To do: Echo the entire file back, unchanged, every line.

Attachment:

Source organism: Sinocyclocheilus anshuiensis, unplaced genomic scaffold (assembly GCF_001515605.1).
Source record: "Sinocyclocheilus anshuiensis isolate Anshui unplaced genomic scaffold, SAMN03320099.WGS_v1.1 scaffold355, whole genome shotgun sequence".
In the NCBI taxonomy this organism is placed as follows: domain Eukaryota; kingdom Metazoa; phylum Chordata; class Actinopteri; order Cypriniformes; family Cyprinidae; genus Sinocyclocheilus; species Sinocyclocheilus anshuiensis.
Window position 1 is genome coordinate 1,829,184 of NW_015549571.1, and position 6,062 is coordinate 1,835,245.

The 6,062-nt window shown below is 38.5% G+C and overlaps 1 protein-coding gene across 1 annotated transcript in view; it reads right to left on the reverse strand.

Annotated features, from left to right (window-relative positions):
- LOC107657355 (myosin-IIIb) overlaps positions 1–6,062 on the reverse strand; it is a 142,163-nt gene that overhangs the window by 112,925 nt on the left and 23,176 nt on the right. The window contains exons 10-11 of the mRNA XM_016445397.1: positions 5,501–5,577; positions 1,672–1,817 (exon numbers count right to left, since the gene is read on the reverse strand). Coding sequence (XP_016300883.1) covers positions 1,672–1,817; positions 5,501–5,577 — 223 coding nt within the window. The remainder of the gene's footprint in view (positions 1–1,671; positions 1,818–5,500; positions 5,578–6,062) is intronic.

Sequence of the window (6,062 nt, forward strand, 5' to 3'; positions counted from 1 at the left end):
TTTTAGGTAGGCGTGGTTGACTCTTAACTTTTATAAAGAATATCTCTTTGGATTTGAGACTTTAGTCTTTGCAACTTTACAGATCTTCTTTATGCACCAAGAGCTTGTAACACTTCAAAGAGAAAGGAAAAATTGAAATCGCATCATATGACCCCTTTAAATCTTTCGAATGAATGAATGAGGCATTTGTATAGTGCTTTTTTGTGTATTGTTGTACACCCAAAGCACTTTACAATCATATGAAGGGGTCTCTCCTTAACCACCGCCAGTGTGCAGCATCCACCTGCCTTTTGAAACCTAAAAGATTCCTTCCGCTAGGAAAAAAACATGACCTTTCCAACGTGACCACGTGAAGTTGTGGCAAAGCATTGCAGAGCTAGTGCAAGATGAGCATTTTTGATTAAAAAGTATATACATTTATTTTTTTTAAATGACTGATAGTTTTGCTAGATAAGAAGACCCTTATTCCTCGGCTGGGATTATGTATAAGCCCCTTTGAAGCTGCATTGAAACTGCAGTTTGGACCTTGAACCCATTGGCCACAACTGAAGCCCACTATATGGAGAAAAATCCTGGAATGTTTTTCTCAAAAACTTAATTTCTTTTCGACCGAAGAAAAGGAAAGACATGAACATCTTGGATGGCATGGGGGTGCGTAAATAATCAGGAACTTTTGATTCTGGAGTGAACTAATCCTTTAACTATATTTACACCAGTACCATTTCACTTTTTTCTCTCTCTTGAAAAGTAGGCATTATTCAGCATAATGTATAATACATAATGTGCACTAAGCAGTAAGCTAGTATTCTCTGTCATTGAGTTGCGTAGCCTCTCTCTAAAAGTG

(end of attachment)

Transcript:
Source organism: Sinocyclocheilus anshuiensis, unplaced genomic scaffold (assembly GCF_001515605.1).
Source record: "Sinocyclocheilus anshuiensis isolate Anshui unplaced genomic scaffold, SAMN03320099.WGS_v1.1 scaffold355, whole genome shotgun sequence".
In the NCBI taxonomy this organism is placed as follows: domain Eukaryota; kingdom Metazoa; phylum Chordata; class Actinopteri; order Cypriniformes; family Cyprinidae; genus Sinocyclocheilus; species Sinocyclocheilus anshuiensis.
Window position 1 is genome coordinate 1,829,184 of NW_015549571.1, and position 6,062 is coordinate 1,835,245.

The 6,062-nt window shown below is 38.5% G+C and overlaps 1 protein-coding gene across 1 annotated transcript in view; it reads right to left on the reverse strand.

Annotated features, from left to right (window-relative positions):
- LOC107657355 (myosin-IIIb) overlaps positions 1–6,062 on the reverse strand; it is a 142,163-nt gene that overhangs the window by 112,925 nt on the left and 23,176 nt on the right. The window contains exons 10-11 of the mRNA XM_016445397.1: positions 5,501–5,577; positions 1,672–1,817 (exon numbers count right to left, since the gene is read on the reverse strand). Coding sequence (XP_016300883.1) covers positions 1,672–1,817; positions 5,501–5,577 — 223 coding nt within the window. The remainder of the gene's footprint in view (positions 1–1,671; positions 1,818–5,500; positions 5,578–6,062) is intronic.

Sequence of the window (6,062 nt, forward strand, 5' to 3'; positions counted from 1 at the left end):
TTTTAGGTAGGCGTGGTTGACTCTTAACTTTTATAAAGAATATCTCTTTGGATTTGAGACTTTAGTCTTTGCAACTTTACAGATCTTCTTTATGCACCAAGAGCTTGTAACACTTCAAAGAGAAAGGAAAAATTGAAATCGCATCATATGACCCCTTTAAATCTTTCGAATGAATGAATGAGGCATTTGTATAGTGCTTTTTTGTGTATTGTTGTACACCCAAAGCACTTTACAATCATATGAAGGGGTCTCTCCTTAACCACCGCCAGTGTGCAGCATCCACCTGCCTTTTGAAACCTAAAAGATTCCTTCCGCTAGGAAAAAAACATGACCTTTCCAACGTGACCACGTGAAGTTGTGGCAAAGCATTGCAGAGCTAGTGCAAGATGAGCATTTTTGATTAAAAAGTATATACATTTATTTTTTTTAAATGACTGATAGTTTTGCTAGATAAGAAGACCCTTATTCCTCGGCTGGGATTATGTATAAGCCCCTTTGAAGCTGCATTGAAACTGCAGTTTGGACCTTGAACCCATTGGCCACAACTGAAGCCCACTATATGGAGAAAAATCCTGGAATGTTTTTCTCAAAAACTTAATTTCTTTTCGACCGAAGAAAAGGAAAGACATGAACATCTTGGATGGCATGGGGGTGCGTAAATAATCAGGAACTTTTGATTCTGGAGTGAACTAATCCTTTAACTATATTTACACCAGTACCATTTCACTTTTTTCTCTCTCTTGAAAAGTAGGCATTATTCAGCATAATGTATAATACATAATGTGCACTAAGCAGTAAGCTAGTATTCTCTGTCATTGAGTTGCGTAGCCTCTCTCTAAAAGTG